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Archaeology Matters

Whitehawk Camp Community Archaeology Project wins Heritage Lottery Fund support

A reconstruction by Ian Dennis of the Whitehawk causewayed enclosure c. 3,600 cal BC (reproduced from Whittle, Healy and Bayliss 2011; fig. 1.3)

The Whitehawk Camp partnership formed of Centre for Applied Archaeology (University College London), Brighton & Hove City Council’s Royal Pavilion & Museums and Brighton and Hove Archaeological Society, has today received £99,300 from the Heritage Lottery Fund (HLF) for an exciting community archaeology project based in Brighton.

The project will involve the local community working with professional and skilled volunteers on a nationally important archaeological monument. A series of volunteering opportunities, workshops and events will be run at Brighton Museum & Art Gallery, Whitehawk Camp and other venues from April 2014 for 12 months.

Volunteers will learn the necessary skills required to catalogue and examine archaeological finds, undertake geophysical survey, excavate archaeological remains and undertake conservation work to the monument. A series of outreach events will examine themes such as our relationship with food, the bio-diversity of Whitehawk Hill and Whitehawk Hill's relationship with the wider Downland landscape. The results of the project will be interpreted through digital media and an archaeological archive report.

This project will focus on Whitehawk Camp and the collection of objects excavated from the site in the 1920s and 1930s. This 5,500 year old Stone Age monument (a Neolithic Causewayed Enclosure) on Whitehawk Hill in Brighton, East Sussex is a rare type of ritual monument (predating Stonehenge by around 500 years) and marks the emergence of Britain's first farming communities. It is the project’s aim to work with the local community to build understanding of the importance of the monument, engender a spirit of ownership and identity and actively work for the physical improvement of the site and its archive.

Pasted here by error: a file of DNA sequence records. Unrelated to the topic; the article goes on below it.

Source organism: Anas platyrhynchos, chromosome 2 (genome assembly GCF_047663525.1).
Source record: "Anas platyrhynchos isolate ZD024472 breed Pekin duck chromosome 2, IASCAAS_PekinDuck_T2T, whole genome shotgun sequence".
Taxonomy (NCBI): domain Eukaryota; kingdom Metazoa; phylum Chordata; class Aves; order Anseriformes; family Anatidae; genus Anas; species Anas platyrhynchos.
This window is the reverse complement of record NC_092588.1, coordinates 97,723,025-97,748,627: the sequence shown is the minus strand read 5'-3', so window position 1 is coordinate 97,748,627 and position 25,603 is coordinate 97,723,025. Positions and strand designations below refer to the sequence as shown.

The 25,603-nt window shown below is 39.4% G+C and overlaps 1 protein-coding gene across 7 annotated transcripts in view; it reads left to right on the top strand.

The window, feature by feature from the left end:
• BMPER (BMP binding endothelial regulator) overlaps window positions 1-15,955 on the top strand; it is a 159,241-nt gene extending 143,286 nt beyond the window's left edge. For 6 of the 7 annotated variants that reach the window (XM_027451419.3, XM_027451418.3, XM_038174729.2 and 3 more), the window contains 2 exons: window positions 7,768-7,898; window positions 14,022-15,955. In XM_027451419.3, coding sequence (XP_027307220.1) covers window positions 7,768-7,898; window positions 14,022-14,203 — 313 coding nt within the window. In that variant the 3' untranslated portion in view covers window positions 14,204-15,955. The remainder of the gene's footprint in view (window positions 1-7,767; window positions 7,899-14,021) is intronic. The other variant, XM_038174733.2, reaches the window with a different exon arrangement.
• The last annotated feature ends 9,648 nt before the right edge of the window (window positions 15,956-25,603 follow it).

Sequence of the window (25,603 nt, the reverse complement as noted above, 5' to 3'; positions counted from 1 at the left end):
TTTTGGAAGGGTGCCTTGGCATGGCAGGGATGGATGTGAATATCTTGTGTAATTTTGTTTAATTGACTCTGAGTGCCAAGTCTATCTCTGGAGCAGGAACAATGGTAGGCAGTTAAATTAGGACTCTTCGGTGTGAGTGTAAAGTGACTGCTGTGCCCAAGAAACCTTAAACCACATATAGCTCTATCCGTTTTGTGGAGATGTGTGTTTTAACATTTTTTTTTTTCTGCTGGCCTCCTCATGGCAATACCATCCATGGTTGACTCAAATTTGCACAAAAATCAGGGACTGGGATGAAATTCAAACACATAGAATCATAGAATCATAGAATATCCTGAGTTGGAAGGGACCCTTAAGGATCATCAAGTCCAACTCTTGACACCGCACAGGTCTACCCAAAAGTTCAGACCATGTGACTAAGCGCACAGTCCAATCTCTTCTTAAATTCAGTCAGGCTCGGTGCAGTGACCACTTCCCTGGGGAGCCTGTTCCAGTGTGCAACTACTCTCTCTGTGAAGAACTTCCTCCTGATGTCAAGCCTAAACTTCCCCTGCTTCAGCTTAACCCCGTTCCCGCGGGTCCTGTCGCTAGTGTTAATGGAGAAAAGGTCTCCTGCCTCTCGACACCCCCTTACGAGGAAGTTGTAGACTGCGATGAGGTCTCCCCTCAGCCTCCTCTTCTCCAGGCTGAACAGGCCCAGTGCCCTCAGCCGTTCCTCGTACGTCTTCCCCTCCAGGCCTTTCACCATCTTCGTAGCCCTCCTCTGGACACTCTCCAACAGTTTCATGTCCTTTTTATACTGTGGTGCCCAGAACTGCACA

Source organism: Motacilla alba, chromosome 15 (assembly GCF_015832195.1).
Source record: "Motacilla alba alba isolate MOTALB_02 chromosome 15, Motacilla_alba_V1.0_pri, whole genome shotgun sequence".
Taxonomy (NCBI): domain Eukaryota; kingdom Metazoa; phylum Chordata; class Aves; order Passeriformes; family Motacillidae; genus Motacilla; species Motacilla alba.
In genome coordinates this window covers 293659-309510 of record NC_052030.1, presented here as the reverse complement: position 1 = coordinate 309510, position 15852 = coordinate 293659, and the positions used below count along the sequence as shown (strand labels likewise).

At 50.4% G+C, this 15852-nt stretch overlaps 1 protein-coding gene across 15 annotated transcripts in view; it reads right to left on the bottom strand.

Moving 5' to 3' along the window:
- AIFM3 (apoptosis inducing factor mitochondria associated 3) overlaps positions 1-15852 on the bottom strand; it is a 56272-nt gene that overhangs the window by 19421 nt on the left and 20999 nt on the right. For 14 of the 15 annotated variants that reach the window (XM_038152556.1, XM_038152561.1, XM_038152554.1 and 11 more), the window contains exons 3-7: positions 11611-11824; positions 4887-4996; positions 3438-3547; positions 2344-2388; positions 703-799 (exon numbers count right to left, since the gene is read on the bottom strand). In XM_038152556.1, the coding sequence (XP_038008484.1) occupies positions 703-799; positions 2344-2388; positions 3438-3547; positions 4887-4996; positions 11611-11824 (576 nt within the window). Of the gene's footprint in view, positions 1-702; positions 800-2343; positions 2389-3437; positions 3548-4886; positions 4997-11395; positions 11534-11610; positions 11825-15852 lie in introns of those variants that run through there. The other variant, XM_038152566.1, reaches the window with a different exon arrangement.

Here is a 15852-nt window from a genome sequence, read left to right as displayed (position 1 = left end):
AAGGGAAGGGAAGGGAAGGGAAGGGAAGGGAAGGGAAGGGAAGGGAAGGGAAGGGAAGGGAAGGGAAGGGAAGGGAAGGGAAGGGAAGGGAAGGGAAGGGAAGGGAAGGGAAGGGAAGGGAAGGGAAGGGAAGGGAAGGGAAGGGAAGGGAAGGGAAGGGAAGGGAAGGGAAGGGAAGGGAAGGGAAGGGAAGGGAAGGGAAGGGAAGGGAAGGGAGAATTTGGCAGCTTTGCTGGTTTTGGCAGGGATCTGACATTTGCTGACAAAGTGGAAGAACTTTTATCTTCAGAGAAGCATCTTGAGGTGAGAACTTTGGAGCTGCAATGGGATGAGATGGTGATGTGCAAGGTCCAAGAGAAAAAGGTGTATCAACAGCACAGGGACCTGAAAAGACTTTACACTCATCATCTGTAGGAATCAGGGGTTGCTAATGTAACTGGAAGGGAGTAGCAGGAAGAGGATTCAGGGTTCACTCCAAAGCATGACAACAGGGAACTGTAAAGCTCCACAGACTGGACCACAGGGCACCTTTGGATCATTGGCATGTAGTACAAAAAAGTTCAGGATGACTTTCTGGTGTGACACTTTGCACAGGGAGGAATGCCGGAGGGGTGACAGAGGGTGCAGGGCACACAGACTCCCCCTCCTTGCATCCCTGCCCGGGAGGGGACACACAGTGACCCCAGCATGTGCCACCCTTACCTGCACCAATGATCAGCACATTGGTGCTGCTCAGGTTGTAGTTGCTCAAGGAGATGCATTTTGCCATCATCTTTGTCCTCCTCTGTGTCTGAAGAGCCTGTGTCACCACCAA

Further information will be made available at

Neolithic pottery from Whitehawk Camp

Commenting on the award, Dr Dominic Perring, the Director of the UCL Centre for Applied Archaeology, added: “This is what archaeology should be about: a chance for everyone to participate in the adventure of discovery on a really important site. There are some fantastic events planned, and we look forward to learning a lot more about what happened at Brighton in the early Neolithic (New Stone Age).”

Councillor Geoffrey Bowden, chair of Brighton & Hove City Council’s Economic Development and Culture Committee, said: “Whitehawk Camp, older than Stonehenge, is on our doorstep and we are delighted that, with our partners, we have been successful in securing funds to increase understanding and highlight the importance of this historical site...This promises to be a real community effort and there will be opportunities for people to get involved in workshops at Brighton Museum & Art Gallery to study objects excavated from the site in the 20s and 30s, a community excavation at the site, and a range of other activities.”

Stuart McLeod, Head of the Heritage Lottery Fund South East, said:
Whitehawk Hill holds hidden clues as to the way our ancestors lived and how the community around here developed into what it is today. By delving into this history, volunteers will not only expand their knowledge and learn lots of new skills, but it will also provide a unique record of the area for others to learn, enjoy and be inspired by.”


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